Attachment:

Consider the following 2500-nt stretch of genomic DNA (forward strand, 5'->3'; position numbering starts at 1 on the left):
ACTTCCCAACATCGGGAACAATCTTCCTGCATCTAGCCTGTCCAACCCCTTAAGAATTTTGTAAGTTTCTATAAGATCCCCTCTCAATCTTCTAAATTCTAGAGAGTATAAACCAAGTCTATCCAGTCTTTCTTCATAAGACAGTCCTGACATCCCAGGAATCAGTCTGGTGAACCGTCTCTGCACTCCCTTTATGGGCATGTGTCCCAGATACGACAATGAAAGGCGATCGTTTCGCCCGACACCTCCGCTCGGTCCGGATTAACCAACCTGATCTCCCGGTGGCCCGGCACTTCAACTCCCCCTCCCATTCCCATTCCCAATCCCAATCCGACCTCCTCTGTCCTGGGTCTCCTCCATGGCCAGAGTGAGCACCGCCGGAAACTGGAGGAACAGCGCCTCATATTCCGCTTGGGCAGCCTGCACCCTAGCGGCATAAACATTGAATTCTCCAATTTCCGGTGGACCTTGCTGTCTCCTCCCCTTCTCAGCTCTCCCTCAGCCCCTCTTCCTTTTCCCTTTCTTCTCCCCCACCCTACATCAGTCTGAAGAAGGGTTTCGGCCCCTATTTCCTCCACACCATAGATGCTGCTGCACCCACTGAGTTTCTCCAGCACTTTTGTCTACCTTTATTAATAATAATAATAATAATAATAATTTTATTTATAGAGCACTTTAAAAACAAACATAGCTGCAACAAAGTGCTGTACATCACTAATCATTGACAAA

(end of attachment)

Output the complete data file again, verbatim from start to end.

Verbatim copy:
Consider the following 2500-nt stretch of genomic DNA (forward strand, 5'->3'; position numbering starts at 1 on the left):
ACTTCCCAACATCGGGAACAATCTTCCTGCATCTAGCCTGTCCAACCCCTTAAGAATTTTGTAAGTTTCTATAAGATCCCCTCTCAATCTTCTAAATTCTAGAGAGTATAAACCAAGTCTATCCAGTCTTTCTTCATAAGACAGTCCTGACATCCCAGGAATCAGTCTGGTGAACCGTCTCTGCACTCCCTTTATGGGCATGTGTCCCAGATACGACAATGAAAGGCGATCGTTTCGCCCGACACCTCCGCTCGGTCCGGATTAACCAACCTGATCTCCCGGTGGCCCGGCACTTCAACTCCCCCTCCCATTCCCATTCCCAATCCCAATCCGACCTCCTCTGTCCTGGGTCTCCTCCATGGCCAGAGTGAGCACCGCCGGAAACTGGAGGAACAGCGCCTCATATTCCGCTTGGGCAGCCTGCACCCTAGCGGCATAAACATTGAATTCTCCAATTTCCGGTGGACCTTGCTGTCTCCTCCCCTTCTCAGCTCTCCCTCAGCCCCTCTTCCTTTTCCCTTTCTTCTCCCCCACCCTACATCAGTCTGAAGAAGGGTTTCGGCCCCTATTTCCTCCACACCATAGATGCTGCTGCACCCACTGAGTTTCTCCAGCACTTTTGTCTACCTTTATTAATAATAATAATAATAATAATAATTTTATTTATAGAGCACTTTAAAAACAAACATAGCTGCAACAAAGTGCTGTACATCACTAATCATTGACAAA